In order to stave off misunderstanding, before I get to my main point today, let me assure any and all readers that I really do like new technology. I mean, I’m using a computer right now, and there are still some who haven’t crossed that barrier. I’m not one of them.
How I wish I’d had a laptop back in 1981 when I was completing my master’s thesis. Try typing a 138-page paper in time for graduation, knowing that if you make a mistake along the way, it might require retyping multiple pages. In fact, when I turned in my thesis, a fact-checker found technical errors that had to be corrected within 48 hours or I wouldn’t be able to graduate. The errors required a complete redo of the thesis, which, in pre-computer days, meant I had to hire two typists to do the job quickly.
No, I’m not a Luddite (feel free to Google that, if necessary).
When I teach, I love using whatever technologies might be available to help get the message out. As a new professor, back in the late 1980s-early 1990s, I still didn’t have a personal computer. All my teaching was done via writing on white boards in the classroom. Later, I graduated to the overhead projector and thought I had stumbled across a slice of heaven. Then, when I finally was issued a laptop, in the late-1990s, I discovered the wonders of PowerPoint and my life has never been the same.
I don’t yet have a smart phone. Mine is just semi-smart; I get e-mail without attachments and I don’t want to pay for internet access. My main objection to moving into that realm is purely monetary, not some kind of fondness for former days when all phones could do was call someone. Skype has been a joy, allowing me to connect with family in other places, even halfway around the world.
So why did I go to this length to make it clear I’m not a technophobe?
I’m concerned that, in the midst of all these marvelous advancements, we don’t lose either our humanity or our ability to pay attention to anything not techno-oriented. When I’m walking through campus, for instance, sometimes it seems as if all the students are in their own little world. Everyone is texting, talking on their cell, or lost in whatever realm they may be connected to with those wires leading to their ears.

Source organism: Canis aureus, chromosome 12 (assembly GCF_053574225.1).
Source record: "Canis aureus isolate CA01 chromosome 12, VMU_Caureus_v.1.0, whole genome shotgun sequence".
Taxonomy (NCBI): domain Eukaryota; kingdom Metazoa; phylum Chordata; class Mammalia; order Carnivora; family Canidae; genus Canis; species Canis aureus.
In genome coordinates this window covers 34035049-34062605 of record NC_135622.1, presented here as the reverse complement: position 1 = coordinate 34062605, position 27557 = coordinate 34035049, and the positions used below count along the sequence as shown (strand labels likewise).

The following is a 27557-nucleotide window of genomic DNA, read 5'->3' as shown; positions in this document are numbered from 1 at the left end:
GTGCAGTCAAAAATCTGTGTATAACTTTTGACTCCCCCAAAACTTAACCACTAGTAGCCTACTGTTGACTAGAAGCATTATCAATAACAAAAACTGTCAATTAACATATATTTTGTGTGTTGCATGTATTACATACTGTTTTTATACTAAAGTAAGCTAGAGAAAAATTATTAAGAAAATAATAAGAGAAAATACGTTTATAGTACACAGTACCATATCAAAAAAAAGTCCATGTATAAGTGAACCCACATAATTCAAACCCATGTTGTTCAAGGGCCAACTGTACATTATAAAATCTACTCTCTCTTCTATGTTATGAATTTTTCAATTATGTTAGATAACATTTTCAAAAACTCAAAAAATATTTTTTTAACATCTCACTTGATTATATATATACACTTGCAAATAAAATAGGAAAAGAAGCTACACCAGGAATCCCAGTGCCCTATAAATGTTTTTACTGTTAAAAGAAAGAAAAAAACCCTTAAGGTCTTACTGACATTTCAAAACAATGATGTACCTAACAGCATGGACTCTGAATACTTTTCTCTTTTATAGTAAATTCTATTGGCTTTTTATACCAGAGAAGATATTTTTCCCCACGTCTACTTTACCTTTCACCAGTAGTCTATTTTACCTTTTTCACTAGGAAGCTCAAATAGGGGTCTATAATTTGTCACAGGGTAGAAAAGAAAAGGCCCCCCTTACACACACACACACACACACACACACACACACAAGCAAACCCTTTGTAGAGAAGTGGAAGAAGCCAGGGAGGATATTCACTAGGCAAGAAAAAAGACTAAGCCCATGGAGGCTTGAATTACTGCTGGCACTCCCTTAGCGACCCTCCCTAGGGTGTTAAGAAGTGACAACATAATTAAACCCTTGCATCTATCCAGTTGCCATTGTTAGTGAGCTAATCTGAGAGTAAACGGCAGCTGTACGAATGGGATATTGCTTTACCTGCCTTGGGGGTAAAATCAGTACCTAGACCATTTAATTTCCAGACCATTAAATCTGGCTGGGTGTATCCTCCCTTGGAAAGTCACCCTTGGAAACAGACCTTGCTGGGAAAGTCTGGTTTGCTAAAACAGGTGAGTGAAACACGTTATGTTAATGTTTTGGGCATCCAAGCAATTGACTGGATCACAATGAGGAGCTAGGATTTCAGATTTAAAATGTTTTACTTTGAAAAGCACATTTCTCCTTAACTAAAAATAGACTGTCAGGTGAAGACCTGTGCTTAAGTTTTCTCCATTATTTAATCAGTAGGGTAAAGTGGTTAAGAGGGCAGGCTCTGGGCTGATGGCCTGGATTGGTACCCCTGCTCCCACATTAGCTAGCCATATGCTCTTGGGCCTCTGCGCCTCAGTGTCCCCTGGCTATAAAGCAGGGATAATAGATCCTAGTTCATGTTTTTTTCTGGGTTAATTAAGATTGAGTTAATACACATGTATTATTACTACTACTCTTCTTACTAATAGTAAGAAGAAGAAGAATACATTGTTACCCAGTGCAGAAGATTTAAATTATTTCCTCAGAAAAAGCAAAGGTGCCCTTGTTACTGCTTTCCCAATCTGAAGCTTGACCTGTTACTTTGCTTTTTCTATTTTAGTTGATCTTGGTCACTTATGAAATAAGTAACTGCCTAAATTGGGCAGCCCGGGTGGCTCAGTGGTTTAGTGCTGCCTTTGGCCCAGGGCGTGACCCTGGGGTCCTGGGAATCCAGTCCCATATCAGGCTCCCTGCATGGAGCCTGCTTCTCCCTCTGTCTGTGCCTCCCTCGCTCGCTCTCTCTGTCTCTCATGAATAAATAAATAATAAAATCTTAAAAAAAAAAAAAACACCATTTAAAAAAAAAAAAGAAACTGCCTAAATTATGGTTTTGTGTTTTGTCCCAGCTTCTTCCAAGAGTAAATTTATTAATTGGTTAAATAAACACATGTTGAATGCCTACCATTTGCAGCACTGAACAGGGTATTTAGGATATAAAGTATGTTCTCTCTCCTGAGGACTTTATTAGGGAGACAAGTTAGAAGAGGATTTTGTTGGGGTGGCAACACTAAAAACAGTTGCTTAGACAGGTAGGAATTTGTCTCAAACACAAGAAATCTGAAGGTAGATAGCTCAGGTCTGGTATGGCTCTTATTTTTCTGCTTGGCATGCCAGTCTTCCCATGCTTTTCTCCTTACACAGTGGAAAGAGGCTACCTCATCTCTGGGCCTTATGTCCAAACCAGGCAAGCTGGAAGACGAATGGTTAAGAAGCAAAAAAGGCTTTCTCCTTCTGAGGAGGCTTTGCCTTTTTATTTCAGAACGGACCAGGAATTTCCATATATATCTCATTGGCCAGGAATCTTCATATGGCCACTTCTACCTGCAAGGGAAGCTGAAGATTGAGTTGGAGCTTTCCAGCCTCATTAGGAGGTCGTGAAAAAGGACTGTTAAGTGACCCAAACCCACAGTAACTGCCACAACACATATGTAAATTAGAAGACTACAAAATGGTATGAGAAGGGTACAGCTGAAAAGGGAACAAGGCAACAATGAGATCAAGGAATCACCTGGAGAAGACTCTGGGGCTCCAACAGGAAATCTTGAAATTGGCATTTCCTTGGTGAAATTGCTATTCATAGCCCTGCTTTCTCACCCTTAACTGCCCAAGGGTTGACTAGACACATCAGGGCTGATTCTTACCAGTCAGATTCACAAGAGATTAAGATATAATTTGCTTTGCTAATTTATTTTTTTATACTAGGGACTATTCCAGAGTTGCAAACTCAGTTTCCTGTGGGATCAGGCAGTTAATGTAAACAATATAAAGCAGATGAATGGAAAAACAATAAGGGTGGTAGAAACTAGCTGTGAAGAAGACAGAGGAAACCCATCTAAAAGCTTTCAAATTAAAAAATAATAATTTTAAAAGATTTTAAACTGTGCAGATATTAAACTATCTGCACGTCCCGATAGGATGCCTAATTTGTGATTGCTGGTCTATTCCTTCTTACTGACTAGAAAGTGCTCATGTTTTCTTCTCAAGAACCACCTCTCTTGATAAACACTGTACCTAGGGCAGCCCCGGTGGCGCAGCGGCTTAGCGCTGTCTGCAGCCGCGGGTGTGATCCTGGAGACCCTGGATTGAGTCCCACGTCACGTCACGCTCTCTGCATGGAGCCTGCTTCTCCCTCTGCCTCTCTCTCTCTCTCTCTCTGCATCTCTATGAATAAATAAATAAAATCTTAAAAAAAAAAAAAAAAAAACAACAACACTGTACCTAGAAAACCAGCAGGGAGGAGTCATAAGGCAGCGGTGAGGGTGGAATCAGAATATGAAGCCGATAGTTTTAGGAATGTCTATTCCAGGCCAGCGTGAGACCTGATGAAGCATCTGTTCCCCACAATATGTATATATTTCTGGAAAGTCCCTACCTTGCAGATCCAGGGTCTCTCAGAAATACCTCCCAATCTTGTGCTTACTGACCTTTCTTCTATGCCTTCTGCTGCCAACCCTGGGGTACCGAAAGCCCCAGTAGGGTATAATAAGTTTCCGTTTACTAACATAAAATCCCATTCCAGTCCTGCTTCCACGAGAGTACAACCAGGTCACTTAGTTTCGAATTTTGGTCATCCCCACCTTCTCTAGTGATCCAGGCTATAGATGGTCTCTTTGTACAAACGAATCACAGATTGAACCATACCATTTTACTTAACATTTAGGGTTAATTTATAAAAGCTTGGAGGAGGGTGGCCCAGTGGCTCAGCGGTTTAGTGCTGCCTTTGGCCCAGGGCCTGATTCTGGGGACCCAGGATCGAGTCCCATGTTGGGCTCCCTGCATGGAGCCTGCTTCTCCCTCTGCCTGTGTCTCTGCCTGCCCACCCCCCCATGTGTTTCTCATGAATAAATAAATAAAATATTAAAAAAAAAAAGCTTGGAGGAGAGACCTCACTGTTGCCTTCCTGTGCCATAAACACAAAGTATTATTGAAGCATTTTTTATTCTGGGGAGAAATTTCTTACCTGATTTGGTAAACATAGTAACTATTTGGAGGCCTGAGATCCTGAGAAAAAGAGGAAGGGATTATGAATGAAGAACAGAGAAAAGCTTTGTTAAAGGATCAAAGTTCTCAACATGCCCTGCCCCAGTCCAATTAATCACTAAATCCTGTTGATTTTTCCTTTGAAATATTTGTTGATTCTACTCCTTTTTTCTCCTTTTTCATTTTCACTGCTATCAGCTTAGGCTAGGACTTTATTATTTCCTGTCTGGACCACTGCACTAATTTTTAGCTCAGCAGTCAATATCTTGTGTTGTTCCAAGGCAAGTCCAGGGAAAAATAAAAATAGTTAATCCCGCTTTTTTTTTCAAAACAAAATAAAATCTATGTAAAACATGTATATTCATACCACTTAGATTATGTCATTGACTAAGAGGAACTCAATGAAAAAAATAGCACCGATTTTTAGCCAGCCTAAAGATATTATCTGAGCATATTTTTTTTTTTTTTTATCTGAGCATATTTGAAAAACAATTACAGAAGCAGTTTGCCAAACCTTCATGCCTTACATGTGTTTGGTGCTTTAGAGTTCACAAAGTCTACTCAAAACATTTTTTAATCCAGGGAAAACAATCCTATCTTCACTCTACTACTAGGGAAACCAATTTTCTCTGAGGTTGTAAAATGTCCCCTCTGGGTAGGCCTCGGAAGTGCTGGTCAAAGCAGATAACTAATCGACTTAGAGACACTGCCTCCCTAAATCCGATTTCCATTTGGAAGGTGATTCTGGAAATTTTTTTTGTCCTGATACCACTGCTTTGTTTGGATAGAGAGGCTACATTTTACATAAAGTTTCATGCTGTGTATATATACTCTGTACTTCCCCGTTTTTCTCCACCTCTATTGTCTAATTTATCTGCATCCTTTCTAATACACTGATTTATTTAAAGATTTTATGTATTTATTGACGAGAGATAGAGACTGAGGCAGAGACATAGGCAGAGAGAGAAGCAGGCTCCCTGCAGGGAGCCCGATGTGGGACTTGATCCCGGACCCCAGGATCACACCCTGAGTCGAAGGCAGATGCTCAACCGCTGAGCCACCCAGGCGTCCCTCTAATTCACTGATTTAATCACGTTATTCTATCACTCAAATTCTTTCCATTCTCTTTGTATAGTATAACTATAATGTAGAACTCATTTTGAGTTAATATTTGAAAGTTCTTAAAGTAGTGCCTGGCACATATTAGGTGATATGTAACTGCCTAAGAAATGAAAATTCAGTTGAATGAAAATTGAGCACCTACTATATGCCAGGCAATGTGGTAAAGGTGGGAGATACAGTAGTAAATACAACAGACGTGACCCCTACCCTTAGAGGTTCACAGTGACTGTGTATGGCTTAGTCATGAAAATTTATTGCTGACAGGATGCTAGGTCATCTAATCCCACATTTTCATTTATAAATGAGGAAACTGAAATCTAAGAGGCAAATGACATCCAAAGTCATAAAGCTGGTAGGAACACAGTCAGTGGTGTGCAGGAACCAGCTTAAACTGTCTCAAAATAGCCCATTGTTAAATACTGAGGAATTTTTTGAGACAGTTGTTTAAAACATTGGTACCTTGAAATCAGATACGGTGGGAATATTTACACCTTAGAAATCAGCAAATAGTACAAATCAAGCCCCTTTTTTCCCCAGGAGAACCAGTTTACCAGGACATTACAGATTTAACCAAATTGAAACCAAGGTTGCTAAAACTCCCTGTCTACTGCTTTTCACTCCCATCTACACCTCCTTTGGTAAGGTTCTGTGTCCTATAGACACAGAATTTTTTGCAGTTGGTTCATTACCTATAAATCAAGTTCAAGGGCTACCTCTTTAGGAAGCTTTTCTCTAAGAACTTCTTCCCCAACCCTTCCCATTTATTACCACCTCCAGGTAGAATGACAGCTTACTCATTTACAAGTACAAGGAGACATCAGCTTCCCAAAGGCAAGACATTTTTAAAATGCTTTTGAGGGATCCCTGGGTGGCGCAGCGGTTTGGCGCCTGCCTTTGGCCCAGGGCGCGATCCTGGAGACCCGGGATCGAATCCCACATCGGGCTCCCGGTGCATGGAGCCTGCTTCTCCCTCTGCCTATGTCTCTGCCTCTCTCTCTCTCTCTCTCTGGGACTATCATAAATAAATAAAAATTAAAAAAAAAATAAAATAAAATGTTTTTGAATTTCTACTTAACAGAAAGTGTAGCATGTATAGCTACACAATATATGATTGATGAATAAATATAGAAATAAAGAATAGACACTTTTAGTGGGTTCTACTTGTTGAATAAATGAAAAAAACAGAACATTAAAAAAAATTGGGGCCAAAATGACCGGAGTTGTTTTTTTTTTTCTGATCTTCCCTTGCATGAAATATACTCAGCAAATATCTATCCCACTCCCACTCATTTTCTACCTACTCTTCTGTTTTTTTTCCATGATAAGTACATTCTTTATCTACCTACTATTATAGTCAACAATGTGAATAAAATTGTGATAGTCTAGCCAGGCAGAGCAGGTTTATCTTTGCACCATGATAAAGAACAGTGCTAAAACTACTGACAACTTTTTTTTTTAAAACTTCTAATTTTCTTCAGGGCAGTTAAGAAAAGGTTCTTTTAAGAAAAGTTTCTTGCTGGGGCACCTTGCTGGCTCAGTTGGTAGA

I know this is not just a student issue, but that’s where I live. A few years ago, I took the drastic step of forbidding the use of any technology—laptops, cell phones, whatever—in my lower-level survey courses, the ones that are part of the general education portion of our curriculum. You see, I already have a problem getting students interested in basic American history courses to begin with. Most take them because they are required to take at least one history course of some kind. They don’t really want to be there, so why not spend the time more profitably (in their view) on Facebook, Twitter, or any of the other social networking sites?
So I decided to challenge them to see if it’s even possible for this current generation to set aside their devotion to their devices for a 50-minute period and concentrate on American history. Just 50 minutes. Is that too much to ask? For many, apparently it is. I won’t go to the next level and confiscate phones as they enter the classroom, but I will admit to some discouragement. The discouragement is not primarily that I am being disrespected as a teacher; it’s more that they are so unwilling to spend that small amount of time doing something as traditional as listening and taking notes.
My deeper concern is that they won’t be able to communicate in anything but shorthand (u no wht i meen) and won’t develop their powers of thought beyond soundbites. A people that illiterate—and I use that word advisedly—are like sheep to slaughter as they unthinkingly contribute to cultural degeneration and political foolishness.
Just so you know, I don’t have a stringent policy of forbidding cellphones and laptops in my upper-level history courses. For the most part, the students in those courses want to be there, and they seek to add to their knowledge and understanding. But I’m finding those kinds of students to be increasingly rare, at least in my personal experience.
Am I simply a curmudgeon who likes to complain about anything new? I hope not. I also hope I might be wrong in my analysis of what I now perceive as a societal malady. I see the great potential of technology and wouldn’t want to return to typewritten theses. Yet I wonder. What are we losing as we continue on this path?
A people absorbed in another world might not have time for other people who are staring them in the face. When I have meetings with individuals, whether a luncheon or just a conversation, I set aside my cellphone during that time. I won’t access it. I believe God wants me instead to devote my time to that other person, uninterrupted by the demands of texts, tweets, or Facebook messages. There is a time for that, but not when I’m supposed to be talking with someone personally, face-to-face.
Can we also be so absorbed by these media that we don’t have time for a face-to-face with the One who gave us the intellectual capacity to create the media in the first place?
All I’m saying is that we need to keep our priorities straight. We all need to examine ourselves regularly to ensure we aren’t crowding out of our lives those things that matter most.